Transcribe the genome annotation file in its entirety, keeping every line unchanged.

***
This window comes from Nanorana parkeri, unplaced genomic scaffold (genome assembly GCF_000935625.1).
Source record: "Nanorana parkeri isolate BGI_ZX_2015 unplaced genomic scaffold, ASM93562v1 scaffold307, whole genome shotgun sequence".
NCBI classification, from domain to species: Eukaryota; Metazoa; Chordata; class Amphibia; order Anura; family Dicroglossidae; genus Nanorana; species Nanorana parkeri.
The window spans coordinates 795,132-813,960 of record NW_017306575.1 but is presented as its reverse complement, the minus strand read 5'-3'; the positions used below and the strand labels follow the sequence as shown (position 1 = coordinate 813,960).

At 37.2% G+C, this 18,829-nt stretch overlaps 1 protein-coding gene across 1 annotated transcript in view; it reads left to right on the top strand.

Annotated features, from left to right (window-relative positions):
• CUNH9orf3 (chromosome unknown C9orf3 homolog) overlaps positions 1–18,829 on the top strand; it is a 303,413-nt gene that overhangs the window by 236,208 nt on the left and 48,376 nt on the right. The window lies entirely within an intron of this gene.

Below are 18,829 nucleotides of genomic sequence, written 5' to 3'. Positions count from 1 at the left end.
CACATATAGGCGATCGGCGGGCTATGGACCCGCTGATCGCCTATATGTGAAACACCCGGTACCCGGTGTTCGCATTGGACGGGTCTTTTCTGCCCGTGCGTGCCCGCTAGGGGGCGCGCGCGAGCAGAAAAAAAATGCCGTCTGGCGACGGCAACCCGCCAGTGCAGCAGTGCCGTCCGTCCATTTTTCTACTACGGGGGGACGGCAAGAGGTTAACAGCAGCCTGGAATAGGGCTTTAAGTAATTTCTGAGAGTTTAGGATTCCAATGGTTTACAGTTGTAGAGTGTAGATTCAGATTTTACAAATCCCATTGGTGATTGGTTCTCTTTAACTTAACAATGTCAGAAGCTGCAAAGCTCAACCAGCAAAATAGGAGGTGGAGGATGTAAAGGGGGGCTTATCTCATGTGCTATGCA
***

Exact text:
This window comes from Nanorana parkeri, unplaced genomic scaffold (genome assembly GCF_000935625.1).
Source record: "Nanorana parkeri isolate BGI_ZX_2015 unplaced genomic scaffold, ASM93562v1 scaffold307, whole genome shotgun sequence".
NCBI classification, from domain to species: Eukaryota; Metazoa; Chordata; class Amphibia; order Anura; family Dicroglossidae; genus Nanorana; species Nanorana parkeri.
The window spans coordinates 795,132-813,960 of record NW_017306575.1 but is presented as its reverse complement, the minus strand read 5'-3'; the positions used below and the strand labels follow the sequence as shown (position 1 = coordinate 813,960).

At 37.2% G+C, this 18,829-nt stretch overlaps 1 protein-coding gene across 1 annotated transcript in view; it reads left to right on the top strand.

Annotated features, from left to right (window-relative positions):
• CUNH9orf3 (chromosome unknown C9orf3 homolog) overlaps positions 1–18,829 on the top strand; it is a 303,413-nt gene that overhangs the window by 236,208 nt on the left and 48,376 nt on the right. The window lies entirely within an intron of this gene.

Below are 18,829 nucleotides of genomic sequence, written 5' to 3'. Positions count from 1 at the left end.
CACATATAGGCGATCGGCGGGCTATGGACCCGCTGATCGCCTATATGTGAAACACCCGGTACCCGGTGTTCGCATTGGACGGGTCTTTTCTGCCCGTGCGTGCCCGCTAGGGGGCGCGCGCGAGCAGAAAAAAAATGCCGTCTGGCGACGGCAACCCGCCAGTGCAGCAGTGCCGTCCGTCCATTTTTCTACTACGGGGGGACGGCAAGAGGTTAACAGCAGCCTGGAATAGGGCTTTAAGTAATTTCTGAGAGTTTAGGATTCCAATGGTTTACAGTTGTAGAGTGTAGATTCAGATTTTACAAATCCCATTGGTGATTGGTTCTCTTTAACTTAACAATGTCAGAAGCTGCAAAGCTCAACCAGCAAAATAGGAGGTGGAGGATGTAAAGGGGGGCTTATCTCATGTGCTATGCA